The North American design team also looked at the vehicle's overall character. According to Volkswagen, "As a larger SUV, the Atlas tends to look best with understated colors that make it look more discreet. Bold colors can be overwhelming on larger models like the Atlas but can be a great fit for sportier models like the Golf GTI."

Volkswagen Atlas Basecamp Styling Package Volkswagen's team was charged with making a paint color that would work well for such a large vehicle- a big challenge. Photo courtesy of Volkswagen AG

The team's next step included pouring over hours of trend research and studying the market in an effort to predict what could be popular four years in the future.

"At the time, green was being adopted in industries like fashion, cosmetics, and interior design," said Jung Lim Park, Senior Color & Trim Designer at the Design Center California. "When consumers are willing to invest in a color by painting their living room walls green or buying a green couch, it is a good indication they will be willing to follow a similar trend in their next vehicle."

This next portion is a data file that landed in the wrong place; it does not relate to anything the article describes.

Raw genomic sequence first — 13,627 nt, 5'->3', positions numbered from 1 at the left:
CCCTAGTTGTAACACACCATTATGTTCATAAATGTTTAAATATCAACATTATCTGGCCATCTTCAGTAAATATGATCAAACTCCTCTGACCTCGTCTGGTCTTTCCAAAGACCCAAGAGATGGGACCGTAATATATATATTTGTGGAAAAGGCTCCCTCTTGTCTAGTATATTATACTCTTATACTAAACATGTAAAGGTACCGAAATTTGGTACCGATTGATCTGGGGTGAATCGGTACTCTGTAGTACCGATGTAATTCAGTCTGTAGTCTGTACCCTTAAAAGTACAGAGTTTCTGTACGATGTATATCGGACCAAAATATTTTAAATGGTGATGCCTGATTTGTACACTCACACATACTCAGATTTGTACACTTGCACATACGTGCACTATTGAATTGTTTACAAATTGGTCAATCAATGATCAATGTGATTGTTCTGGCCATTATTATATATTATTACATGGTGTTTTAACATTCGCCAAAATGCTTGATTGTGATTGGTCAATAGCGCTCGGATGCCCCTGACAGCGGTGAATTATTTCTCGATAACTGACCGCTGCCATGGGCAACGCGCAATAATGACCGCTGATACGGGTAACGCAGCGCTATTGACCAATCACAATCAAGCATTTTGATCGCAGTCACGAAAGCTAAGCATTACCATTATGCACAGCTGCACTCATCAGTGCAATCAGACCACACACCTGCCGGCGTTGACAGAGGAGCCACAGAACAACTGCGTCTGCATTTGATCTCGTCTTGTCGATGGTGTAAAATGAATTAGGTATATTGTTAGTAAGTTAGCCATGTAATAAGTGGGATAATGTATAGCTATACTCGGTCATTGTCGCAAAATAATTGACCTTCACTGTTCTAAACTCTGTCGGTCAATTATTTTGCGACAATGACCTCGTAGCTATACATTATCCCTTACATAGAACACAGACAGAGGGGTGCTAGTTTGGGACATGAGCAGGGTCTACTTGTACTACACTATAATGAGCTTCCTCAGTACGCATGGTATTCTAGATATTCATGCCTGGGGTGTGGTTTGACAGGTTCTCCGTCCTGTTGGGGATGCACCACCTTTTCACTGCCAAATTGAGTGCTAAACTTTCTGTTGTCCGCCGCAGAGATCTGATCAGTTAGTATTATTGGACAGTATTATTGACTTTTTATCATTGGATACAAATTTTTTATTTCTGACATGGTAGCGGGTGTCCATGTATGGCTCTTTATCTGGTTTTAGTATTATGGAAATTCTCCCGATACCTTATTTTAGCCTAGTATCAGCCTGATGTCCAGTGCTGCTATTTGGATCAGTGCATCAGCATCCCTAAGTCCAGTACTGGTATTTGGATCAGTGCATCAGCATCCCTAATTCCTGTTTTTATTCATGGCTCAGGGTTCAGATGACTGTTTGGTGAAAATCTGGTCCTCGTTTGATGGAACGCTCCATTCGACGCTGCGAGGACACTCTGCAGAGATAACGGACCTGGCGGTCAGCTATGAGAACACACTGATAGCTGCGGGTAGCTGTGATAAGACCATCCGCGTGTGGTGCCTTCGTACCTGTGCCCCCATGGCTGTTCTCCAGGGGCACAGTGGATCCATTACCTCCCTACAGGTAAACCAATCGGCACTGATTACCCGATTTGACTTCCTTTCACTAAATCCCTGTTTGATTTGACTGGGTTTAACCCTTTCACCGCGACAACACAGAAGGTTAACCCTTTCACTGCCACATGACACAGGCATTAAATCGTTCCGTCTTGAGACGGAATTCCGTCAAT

After receiving the North American designers' recommendations, designers and developers in Wolfsburg planed the model's color palette as well as develop and test colors that do not yet exist in the Volkswagen palette.

Designers also researched past color palettes. They discovered that a shade of Racing Green had bee used on the fifth-generation Passat from the 1990s.

According to VW,

"Racing Green is a similar shade to British Racing Green, which has been a popular enthusiast color in the automotive industry. The color came into existence during the turn of the 20th century when the Gordon Bennett Trophy was an international competition for automobile racing, and the national entries were differentiated by color. Cars competing in the Trophy were color coded by the country they represented: blue for France, black for Italy, red for the United States, white for Germany, and green for England. The first successful English car, a Napier, was painted a very dark shade of green that was at first called Napier Green, then British Racing Green when it was used by different automakers."